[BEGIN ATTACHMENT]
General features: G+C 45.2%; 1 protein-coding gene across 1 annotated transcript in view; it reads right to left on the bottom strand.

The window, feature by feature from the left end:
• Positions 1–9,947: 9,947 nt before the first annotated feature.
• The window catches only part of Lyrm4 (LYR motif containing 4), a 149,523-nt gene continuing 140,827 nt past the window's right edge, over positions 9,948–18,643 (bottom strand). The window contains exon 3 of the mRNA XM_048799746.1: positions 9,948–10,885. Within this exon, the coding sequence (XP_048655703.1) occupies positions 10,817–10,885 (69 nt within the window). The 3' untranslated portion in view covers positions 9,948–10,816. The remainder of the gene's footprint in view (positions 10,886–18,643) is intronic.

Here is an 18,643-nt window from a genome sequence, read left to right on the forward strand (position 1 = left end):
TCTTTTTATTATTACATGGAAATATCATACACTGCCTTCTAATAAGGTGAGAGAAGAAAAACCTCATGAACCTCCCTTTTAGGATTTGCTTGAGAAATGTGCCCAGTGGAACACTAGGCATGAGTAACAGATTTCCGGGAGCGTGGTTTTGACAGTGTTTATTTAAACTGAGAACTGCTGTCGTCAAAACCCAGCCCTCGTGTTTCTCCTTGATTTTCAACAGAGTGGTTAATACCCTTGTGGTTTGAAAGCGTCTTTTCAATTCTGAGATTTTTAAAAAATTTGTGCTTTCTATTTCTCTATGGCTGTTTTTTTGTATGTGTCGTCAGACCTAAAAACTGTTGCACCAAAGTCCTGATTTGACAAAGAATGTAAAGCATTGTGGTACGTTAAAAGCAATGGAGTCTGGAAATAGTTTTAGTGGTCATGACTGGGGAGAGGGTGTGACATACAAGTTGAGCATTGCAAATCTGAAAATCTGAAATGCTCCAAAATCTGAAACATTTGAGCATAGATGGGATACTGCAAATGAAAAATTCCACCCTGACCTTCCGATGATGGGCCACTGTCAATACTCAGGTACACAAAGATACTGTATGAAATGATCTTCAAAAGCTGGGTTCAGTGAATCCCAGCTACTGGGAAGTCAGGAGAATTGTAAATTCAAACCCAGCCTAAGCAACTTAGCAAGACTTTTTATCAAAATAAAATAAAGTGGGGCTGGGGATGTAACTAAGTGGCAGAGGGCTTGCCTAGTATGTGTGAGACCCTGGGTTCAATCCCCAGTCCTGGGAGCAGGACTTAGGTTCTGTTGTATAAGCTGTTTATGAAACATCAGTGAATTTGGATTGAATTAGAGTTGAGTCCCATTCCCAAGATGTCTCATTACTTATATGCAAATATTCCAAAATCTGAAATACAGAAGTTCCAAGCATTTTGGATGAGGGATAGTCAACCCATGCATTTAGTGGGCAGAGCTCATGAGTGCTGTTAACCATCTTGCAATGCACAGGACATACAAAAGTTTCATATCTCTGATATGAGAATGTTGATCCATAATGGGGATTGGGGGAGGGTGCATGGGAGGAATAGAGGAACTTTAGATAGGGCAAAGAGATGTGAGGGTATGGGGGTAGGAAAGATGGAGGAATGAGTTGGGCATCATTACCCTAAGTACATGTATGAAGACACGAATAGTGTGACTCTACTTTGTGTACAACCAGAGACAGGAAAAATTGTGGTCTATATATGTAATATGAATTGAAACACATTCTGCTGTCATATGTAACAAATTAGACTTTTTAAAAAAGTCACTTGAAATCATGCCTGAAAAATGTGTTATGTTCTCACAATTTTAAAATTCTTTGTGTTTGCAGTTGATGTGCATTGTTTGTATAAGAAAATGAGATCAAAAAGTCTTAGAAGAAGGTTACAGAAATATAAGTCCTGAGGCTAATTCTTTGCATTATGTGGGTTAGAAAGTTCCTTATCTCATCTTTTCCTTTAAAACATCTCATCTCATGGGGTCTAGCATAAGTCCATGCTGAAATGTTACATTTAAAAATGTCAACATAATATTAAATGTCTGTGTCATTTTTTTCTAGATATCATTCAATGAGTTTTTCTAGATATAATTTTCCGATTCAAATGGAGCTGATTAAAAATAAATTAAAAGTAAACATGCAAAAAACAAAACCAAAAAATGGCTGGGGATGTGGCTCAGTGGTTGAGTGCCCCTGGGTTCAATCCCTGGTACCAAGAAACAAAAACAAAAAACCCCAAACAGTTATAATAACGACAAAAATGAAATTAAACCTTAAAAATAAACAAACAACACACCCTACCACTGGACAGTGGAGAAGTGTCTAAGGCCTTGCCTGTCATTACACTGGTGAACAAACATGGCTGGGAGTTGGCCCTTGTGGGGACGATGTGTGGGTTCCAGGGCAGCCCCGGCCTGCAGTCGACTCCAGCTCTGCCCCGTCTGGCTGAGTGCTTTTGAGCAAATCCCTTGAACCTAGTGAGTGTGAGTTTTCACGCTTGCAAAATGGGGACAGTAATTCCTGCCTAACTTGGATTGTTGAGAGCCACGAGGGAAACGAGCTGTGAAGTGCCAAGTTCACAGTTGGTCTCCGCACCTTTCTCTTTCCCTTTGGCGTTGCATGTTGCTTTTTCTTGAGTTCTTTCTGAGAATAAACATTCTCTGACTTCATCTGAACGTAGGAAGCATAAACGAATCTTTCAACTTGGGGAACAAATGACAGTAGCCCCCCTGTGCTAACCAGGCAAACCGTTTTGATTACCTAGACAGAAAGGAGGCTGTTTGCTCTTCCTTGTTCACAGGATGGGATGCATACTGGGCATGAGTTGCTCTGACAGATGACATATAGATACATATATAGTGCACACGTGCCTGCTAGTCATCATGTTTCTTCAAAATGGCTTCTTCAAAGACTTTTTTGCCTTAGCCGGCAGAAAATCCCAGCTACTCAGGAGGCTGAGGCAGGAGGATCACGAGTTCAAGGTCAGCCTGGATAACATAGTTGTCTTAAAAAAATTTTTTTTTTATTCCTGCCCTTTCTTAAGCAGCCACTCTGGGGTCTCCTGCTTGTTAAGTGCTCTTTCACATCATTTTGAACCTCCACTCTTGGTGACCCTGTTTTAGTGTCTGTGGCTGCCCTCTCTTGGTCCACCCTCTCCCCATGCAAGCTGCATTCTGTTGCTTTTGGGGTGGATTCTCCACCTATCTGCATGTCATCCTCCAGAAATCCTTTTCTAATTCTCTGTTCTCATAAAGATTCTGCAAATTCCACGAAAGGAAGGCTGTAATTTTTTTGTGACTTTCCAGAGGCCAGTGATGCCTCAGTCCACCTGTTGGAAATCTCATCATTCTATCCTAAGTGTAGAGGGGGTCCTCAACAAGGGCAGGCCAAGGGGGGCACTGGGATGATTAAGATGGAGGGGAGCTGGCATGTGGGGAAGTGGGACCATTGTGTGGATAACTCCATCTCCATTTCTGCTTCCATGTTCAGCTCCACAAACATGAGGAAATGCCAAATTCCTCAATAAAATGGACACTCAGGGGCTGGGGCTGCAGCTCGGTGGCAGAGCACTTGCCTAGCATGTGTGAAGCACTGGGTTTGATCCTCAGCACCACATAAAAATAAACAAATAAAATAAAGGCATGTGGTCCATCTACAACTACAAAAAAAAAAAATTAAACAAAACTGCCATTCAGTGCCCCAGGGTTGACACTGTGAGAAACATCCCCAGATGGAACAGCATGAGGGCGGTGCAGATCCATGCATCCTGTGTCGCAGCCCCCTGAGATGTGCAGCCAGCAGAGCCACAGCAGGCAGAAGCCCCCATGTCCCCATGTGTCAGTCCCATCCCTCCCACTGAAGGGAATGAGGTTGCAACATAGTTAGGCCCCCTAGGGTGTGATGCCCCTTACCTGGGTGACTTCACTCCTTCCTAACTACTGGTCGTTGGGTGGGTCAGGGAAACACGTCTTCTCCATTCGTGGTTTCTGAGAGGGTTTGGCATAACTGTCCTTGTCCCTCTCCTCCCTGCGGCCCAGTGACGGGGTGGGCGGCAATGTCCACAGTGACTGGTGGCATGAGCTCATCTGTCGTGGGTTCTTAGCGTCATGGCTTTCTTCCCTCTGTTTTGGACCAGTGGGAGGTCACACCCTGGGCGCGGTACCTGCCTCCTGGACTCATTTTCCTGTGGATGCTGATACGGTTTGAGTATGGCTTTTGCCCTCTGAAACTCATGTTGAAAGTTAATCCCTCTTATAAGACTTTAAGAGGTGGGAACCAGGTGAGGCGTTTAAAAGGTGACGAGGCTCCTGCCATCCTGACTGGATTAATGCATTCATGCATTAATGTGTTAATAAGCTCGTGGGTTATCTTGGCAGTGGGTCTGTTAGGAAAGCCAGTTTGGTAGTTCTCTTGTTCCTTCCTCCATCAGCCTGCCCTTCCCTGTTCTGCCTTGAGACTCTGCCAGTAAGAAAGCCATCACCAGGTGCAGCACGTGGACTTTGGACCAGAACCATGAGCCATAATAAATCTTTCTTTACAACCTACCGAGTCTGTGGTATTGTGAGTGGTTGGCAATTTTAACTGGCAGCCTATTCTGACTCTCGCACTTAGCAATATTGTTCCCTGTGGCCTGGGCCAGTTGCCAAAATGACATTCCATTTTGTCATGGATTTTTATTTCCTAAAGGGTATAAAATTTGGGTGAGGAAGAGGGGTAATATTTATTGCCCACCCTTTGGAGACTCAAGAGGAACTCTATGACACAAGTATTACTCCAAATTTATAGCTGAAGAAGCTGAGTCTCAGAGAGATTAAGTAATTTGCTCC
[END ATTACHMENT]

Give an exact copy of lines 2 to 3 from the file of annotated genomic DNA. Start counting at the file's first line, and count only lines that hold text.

The window, feature by feature from the left end:
• Positions 1–9,947: 9,947 nt before the first annotated feature.